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Pay attention to these lessons on community engagement from three local leaders of color

From left: Generocity Community Manager Mo Manklang, Otis Hackney, Erica Atwood and Kellan White. August 28, 2016 Category: EventPeople
The secret to positive community relations is simple: Shut up.

“Silence is powerful,” said Kellan White, political director for Katie McGinty for U.S. Senate. White, along with the city’s former director of Black Male Engagement, Erica Atwood, and Chief Education Officer Otis Hackney, spoke at this month’s Impact Solutions meetup around the topic “leaders of color.”

Authentic relationships between policymakers and communities require meeting people where they are. It’s all about acknowledging a problem and allowing those affected by it tell you why that problem exists and what possible solutions they see, White said.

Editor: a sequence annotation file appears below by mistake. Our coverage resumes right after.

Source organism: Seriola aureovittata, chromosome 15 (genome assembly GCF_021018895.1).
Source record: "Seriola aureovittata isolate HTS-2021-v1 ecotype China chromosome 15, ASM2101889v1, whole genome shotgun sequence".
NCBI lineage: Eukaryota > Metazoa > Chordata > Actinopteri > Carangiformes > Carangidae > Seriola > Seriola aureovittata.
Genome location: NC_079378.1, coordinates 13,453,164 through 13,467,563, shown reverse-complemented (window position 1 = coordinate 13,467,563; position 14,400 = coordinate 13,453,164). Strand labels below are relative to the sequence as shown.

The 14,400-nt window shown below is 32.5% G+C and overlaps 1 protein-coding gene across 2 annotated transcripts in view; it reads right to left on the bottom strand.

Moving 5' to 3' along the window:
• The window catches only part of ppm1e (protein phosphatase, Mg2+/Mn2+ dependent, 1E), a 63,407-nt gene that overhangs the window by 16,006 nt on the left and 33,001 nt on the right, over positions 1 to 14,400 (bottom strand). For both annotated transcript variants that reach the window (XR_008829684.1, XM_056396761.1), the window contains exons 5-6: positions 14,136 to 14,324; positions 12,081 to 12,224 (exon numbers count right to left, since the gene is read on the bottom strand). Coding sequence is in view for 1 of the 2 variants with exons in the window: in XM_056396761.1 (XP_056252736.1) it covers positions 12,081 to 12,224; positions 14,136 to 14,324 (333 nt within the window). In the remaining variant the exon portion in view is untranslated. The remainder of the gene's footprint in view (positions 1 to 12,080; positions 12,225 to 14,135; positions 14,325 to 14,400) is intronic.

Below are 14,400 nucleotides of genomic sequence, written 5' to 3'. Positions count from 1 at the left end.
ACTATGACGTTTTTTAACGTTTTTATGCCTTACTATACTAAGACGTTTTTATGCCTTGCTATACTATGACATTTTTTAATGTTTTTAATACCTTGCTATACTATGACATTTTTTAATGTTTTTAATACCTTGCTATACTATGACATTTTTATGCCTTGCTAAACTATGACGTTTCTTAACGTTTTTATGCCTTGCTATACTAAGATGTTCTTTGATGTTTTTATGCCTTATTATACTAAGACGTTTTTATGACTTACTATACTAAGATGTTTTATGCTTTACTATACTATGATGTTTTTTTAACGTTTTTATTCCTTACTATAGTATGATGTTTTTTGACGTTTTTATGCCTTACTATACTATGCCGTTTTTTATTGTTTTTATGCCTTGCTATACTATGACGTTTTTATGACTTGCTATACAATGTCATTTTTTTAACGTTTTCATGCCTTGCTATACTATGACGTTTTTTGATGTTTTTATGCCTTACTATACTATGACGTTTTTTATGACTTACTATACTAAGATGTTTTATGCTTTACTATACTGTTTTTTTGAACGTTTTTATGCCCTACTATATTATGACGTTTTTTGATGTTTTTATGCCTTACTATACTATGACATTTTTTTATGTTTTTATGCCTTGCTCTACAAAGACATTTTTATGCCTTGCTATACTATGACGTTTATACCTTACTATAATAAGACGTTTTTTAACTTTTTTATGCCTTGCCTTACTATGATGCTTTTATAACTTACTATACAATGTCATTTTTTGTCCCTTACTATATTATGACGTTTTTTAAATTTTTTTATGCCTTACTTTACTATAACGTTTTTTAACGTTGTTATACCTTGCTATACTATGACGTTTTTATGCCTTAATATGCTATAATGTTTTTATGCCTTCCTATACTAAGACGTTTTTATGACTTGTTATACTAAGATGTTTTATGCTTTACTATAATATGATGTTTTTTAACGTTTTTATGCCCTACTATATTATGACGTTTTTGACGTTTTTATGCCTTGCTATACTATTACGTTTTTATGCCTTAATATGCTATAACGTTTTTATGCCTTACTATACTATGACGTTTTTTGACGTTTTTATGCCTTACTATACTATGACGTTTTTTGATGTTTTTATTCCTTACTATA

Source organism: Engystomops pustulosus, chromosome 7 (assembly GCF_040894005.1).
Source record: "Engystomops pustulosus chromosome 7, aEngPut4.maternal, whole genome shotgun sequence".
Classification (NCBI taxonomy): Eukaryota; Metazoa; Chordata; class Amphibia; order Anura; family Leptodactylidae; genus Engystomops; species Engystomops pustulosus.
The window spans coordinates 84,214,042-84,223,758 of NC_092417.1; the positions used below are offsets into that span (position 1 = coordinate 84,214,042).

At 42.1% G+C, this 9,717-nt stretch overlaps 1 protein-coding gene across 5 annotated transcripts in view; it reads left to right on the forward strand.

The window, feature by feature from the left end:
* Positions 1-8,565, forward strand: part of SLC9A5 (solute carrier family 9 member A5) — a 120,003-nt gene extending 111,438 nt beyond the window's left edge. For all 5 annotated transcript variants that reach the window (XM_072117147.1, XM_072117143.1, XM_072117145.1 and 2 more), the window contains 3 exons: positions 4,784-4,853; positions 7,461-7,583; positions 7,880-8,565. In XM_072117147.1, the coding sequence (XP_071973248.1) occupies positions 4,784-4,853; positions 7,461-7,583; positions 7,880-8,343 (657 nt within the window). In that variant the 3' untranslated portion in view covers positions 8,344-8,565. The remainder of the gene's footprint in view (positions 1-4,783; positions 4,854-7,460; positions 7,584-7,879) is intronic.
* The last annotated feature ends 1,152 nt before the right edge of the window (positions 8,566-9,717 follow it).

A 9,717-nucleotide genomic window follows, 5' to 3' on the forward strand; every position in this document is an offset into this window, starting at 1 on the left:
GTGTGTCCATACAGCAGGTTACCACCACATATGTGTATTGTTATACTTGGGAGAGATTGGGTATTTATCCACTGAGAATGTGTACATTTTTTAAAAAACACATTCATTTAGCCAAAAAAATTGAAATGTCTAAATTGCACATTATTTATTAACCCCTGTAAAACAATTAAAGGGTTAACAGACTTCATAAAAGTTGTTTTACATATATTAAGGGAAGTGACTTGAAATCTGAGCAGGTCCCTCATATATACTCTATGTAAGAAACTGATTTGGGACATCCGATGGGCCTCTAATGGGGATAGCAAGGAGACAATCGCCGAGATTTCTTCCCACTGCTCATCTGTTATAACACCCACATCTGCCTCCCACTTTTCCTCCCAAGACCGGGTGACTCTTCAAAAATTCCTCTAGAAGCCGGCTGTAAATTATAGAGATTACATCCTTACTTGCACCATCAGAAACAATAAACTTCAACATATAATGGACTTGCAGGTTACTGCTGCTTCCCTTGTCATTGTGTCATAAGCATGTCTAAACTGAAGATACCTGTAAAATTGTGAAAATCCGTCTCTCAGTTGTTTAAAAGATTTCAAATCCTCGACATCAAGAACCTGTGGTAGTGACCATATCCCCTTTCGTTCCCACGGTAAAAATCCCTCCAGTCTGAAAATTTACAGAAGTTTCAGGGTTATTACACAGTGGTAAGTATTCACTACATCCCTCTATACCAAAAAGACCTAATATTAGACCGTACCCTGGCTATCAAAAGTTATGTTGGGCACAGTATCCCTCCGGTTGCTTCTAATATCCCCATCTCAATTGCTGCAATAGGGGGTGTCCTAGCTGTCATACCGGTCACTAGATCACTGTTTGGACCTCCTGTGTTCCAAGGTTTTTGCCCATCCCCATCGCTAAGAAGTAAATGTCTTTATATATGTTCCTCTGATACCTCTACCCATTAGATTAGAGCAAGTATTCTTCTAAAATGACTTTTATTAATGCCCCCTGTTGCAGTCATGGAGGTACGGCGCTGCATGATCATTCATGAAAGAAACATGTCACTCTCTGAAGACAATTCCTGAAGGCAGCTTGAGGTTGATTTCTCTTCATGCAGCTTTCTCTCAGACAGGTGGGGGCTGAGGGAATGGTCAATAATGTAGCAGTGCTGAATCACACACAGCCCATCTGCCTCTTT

Plus, “the problem you’re trying to solve might not be a problem for the people experiencing it,” he said.

It’s often said that those closest to social problems are also closest to their solutions. But what does that actually looks like in practice?

For policies to be effective, governments should give the community in question the resources they need — “and then get the hell out of the way,” Atwood said. In other words, be saviors “with,” not saviors “of.”

And what should white people do to support people of color?

For one, be on their team, but let them speak for themselves: “It is having someone in the room who understands [your] problems but doesn’t try to explain for you,” Atwood said.

But on a more basic, everyday level, they must be conscious of their own implicit biases about which spaces people of color can inhabit. Hackney shared that even now, as a member of the mayor’s cabinet, he’ll still be asked by white people if he’s the security in City Hall. [Editor’s note: Sound familiar?]

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“You have to expose folks [to leaders of color],” he said. “Whatever the few lenses you have of people has to change.”

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